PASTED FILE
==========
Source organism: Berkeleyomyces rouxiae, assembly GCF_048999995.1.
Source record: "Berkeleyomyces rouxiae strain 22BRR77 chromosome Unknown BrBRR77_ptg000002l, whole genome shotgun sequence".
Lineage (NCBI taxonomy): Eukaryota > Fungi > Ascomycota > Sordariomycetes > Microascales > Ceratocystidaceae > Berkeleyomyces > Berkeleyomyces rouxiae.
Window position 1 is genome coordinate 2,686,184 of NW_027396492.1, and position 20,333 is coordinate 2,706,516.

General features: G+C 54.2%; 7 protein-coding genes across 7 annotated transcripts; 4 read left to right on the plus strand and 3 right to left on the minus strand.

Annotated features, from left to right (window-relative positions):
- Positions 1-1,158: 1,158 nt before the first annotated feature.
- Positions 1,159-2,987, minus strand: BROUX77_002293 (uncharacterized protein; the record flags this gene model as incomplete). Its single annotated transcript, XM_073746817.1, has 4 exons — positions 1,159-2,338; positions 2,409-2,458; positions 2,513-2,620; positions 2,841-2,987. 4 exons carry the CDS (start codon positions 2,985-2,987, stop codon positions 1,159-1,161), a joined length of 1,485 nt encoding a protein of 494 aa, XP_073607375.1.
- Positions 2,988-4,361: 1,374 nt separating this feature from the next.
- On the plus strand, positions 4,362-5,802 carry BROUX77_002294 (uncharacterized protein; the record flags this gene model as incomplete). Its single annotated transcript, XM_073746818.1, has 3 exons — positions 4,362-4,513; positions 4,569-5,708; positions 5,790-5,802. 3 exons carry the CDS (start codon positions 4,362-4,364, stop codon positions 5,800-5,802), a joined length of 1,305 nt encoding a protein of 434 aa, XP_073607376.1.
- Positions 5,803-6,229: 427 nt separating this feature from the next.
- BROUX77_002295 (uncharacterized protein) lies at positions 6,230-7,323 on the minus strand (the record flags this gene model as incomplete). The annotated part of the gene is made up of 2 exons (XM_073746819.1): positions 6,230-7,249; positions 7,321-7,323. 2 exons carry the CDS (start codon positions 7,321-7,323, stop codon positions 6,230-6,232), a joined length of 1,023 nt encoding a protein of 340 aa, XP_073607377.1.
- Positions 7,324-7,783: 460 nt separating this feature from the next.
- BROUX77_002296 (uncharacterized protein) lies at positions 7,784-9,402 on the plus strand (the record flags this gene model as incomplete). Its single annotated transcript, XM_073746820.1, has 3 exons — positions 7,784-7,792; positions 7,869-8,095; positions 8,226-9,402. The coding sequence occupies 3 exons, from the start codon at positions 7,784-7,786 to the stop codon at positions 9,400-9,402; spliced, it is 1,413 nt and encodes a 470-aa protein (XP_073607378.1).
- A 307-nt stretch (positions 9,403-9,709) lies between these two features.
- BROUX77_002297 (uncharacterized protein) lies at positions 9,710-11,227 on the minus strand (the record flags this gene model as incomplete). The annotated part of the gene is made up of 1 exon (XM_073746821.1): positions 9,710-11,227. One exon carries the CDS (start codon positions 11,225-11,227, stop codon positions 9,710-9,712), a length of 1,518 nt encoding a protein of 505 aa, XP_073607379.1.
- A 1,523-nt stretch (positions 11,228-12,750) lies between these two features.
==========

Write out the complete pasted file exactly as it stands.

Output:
Source organism: Berkeleyomyces rouxiae, assembly GCF_048999995.1.
Source record: "Berkeleyomyces rouxiae strain 22BRR77 chromosome Unknown BrBRR77_ptg000002l, whole genome shotgun sequence".
Lineage (NCBI taxonomy): Eukaryota > Fungi > Ascomycota > Sordariomycetes > Microascales > Ceratocystidaceae > Berkeleyomyces > Berkeleyomyces rouxiae.
Window position 1 is genome coordinate 2,686,184 of NW_027396492.1, and position 20,333 is coordinate 2,706,516.

General features: G+C 54.2%; 7 protein-coding genes across 7 annotated transcripts; 4 read left to right on the plus strand and 3 right to left on the minus strand.

Annotated features, from left to right (window-relative positions):
- Positions 1-1,158: 1,158 nt before the first annotated feature.
- Positions 1,159-2,987, minus strand: BROUX77_002293 (uncharacterized protein; the record flags this gene model as incomplete). Its single annotated transcript, XM_073746817.1, has 4 exons — positions 1,159-2,338; positions 2,409-2,458; positions 2,513-2,620; positions 2,841-2,987. 4 exons carry the CDS (start codon positions 2,985-2,987, stop codon positions 1,159-1,161), a joined length of 1,485 nt encoding a protein of 494 aa, XP_073607375.1.
- Positions 2,988-4,361: 1,374 nt separating this feature from the next.
- On the plus strand, positions 4,362-5,802 carry BROUX77_002294 (uncharacterized protein; the record flags this gene model as incomplete). Its single annotated transcript, XM_073746818.1, has 3 exons — positions 4,362-4,513; positions 4,569-5,708; positions 5,790-5,802. 3 exons carry the CDS (start codon positions 4,362-4,364, stop codon positions 5,800-5,802), a joined length of 1,305 nt encoding a protein of 434 aa, XP_073607376.1.
- Positions 5,803-6,229: 427 nt separating this feature from the next.
- BROUX77_002295 (uncharacterized protein) lies at positions 6,230-7,323 on the minus strand (the record flags this gene model as incomplete). The annotated part of the gene is made up of 2 exons (XM_073746819.1): positions 6,230-7,249; positions 7,321-7,323. 2 exons carry the CDS (start codon positions 7,321-7,323, stop codon positions 6,230-6,232), a joined length of 1,023 nt encoding a protein of 340 aa, XP_073607377.1.
- Positions 7,324-7,783: 460 nt separating this feature from the next.
- BROUX77_002296 (uncharacterized protein) lies at positions 7,784-9,402 on the plus strand (the record flags this gene model as incomplete). Its single annotated transcript, XM_073746820.1, has 3 exons — positions 7,784-7,792; positions 7,869-8,095; positions 8,226-9,402. The coding sequence occupies 3 exons, from the start codon at positions 7,784-7,786 to the stop codon at positions 9,400-9,402; spliced, it is 1,413 nt and encodes a 470-aa protein (XP_073607378.1).
- A 307-nt stretch (positions 9,403-9,709) lies between these two features.
- BROUX77_002297 (uncharacterized protein) lies at positions 9,710-11,227 on the minus strand (the record flags this gene model as incomplete). The annotated part of the gene is made up of 1 exon (XM_073746821.1): positions 9,710-11,227. One exon carries the CDS (start codon positions 11,225-11,227, stop codon positions 9,710-9,712), a length of 1,518 nt encoding a protein of 505 aa, XP_073607379.1.
- A 1,523-nt stretch (positions 11,228-12,750) lies between these two features.